Magazine article Marketing

What Do People Really Mean by the Reply 'No'?

Magazine article Marketing

What Do People Really Mean by the Reply 'No'?

Article excerpt

In recent years not a few hapless males have landed in the clink through fondly imagining a girl means 'yes' when she says 'no'. But do customers always mean what they say? Not if some work by our agency's tiny telemarketing unit is any guide.

We phoned some people who had been mailed six months earlier, and had either said 'no thanks', 'not now, later', or not replied at all. Not some, but most of them meant nothing of the sort. I feel vindicated by this because I have told sceptical clients for years that their easiest extra profit may come from people who may not seem keen, such as those who have enquired, but not bought. Indeed, it was partly to prove this to one client that we undertook this project.

Of sixteen people who responded with 'no thanks' to our mailing, ten said they were interested, but not yet. One actually had a change of heart during the call and decided to buy. Only five wanted to be taken off the mailing list - for practical reasons like lack of money, bereavement or in three cases because they had actually bought since then. Surprising, eh?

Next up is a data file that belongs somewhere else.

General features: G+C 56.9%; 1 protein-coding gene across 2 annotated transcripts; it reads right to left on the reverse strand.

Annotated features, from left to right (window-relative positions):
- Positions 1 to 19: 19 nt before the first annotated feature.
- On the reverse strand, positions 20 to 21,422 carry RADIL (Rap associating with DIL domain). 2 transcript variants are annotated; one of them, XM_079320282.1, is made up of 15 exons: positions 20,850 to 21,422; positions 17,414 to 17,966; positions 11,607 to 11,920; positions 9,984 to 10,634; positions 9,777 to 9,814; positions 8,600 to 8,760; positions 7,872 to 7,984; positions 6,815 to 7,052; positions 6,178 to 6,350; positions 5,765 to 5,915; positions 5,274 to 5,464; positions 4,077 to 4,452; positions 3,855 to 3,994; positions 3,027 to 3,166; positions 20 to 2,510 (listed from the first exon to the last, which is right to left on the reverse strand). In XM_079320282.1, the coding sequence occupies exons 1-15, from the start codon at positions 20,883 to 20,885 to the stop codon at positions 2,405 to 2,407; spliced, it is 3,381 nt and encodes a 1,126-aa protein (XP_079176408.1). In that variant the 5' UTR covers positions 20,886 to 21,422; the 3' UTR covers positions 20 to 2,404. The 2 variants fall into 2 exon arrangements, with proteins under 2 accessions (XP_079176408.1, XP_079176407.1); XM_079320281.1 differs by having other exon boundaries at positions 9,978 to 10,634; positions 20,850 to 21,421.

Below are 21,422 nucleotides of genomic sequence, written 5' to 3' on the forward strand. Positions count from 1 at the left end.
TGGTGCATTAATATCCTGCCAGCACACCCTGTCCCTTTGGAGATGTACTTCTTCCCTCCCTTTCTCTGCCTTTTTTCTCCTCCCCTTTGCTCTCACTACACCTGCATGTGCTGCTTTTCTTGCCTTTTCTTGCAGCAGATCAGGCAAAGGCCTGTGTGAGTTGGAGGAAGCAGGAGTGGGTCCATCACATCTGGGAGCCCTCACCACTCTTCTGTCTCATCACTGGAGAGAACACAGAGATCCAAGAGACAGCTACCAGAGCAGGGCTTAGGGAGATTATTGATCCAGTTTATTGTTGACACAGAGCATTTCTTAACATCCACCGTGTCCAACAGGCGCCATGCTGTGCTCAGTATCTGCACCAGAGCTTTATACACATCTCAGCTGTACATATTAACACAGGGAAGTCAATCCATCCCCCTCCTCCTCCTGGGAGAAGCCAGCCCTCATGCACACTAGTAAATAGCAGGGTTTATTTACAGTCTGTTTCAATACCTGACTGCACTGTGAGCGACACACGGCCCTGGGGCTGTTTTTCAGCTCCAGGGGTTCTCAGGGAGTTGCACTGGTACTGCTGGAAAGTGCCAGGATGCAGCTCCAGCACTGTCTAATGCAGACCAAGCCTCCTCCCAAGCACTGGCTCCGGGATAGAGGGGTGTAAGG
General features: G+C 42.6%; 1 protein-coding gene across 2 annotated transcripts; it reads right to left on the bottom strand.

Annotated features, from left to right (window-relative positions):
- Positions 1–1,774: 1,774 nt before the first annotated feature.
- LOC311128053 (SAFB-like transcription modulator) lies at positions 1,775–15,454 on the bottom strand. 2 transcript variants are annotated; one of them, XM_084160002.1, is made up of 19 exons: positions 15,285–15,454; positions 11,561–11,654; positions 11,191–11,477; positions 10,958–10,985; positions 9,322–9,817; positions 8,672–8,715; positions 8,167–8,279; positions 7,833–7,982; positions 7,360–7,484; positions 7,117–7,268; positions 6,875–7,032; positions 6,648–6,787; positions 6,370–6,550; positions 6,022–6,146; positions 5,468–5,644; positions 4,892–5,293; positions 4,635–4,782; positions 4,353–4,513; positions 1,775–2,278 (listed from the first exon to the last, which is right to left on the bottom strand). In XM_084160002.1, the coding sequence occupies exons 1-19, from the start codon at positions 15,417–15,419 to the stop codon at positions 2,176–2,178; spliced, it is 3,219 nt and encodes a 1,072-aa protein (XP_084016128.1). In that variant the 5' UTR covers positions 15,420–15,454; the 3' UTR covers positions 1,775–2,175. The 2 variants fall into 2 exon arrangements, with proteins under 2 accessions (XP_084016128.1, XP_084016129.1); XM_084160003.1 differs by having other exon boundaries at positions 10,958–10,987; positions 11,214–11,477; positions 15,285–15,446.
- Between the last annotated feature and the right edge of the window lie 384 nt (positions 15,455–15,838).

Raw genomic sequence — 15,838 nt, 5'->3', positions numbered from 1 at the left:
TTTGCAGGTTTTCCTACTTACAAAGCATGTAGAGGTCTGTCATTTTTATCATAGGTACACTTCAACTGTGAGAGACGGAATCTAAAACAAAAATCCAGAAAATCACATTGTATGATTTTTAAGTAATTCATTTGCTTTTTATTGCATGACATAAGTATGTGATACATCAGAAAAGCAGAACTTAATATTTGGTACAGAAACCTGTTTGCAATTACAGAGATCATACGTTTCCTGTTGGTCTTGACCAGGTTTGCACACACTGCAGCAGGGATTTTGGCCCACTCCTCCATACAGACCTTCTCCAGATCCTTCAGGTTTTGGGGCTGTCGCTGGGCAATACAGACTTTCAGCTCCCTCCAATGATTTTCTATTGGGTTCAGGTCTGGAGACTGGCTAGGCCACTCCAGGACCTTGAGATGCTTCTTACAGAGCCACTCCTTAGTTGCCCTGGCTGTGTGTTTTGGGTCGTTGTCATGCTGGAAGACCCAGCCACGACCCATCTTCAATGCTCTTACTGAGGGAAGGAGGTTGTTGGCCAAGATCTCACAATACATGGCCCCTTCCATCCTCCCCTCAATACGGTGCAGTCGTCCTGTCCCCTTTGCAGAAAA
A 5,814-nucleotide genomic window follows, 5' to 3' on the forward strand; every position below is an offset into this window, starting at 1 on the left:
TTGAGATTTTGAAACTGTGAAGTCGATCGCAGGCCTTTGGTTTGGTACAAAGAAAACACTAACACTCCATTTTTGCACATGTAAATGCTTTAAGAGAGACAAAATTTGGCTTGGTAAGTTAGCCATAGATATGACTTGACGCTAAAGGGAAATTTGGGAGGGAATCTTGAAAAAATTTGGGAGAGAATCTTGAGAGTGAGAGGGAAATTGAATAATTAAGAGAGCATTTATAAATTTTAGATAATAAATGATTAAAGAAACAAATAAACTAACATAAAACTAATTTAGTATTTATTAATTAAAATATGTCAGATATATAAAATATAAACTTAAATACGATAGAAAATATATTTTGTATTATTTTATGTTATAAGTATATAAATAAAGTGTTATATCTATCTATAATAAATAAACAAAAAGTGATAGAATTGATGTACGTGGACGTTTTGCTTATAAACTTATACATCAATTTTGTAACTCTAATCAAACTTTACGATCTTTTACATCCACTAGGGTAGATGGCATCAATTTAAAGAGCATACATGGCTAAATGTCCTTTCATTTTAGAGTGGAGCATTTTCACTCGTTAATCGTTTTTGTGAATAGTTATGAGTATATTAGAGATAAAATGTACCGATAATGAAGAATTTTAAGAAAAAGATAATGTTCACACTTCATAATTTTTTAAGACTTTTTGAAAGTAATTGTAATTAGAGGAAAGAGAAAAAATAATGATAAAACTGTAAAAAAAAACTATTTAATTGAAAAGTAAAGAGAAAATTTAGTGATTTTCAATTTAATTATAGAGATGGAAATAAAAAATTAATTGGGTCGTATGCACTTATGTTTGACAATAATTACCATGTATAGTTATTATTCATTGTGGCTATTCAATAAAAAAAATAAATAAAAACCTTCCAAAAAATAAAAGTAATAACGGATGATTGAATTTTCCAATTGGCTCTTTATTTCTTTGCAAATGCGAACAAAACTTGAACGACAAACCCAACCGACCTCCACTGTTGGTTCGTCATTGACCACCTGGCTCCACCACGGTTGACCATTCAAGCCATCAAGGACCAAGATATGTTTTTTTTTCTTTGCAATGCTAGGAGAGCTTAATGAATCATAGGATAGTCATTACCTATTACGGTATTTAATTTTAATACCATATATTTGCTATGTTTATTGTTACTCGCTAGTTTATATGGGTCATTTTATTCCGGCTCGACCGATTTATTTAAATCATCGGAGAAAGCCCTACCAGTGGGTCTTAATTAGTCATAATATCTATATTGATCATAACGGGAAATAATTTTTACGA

Of 56 who had said 'some other time', six ended up buying and six requested the details again. Very encouraging; but not nearly as good as results among those who hadn't replied at all. They had by far the highest sales-to-call ratio. Thirteen out of 24 are about to, or already have bought. Four actually made up their minds on the phone and said 'yes, please'. This was a big surprise to me because I've always found 'no' respondents tend to be better prospects than those who didn't reply at all. …

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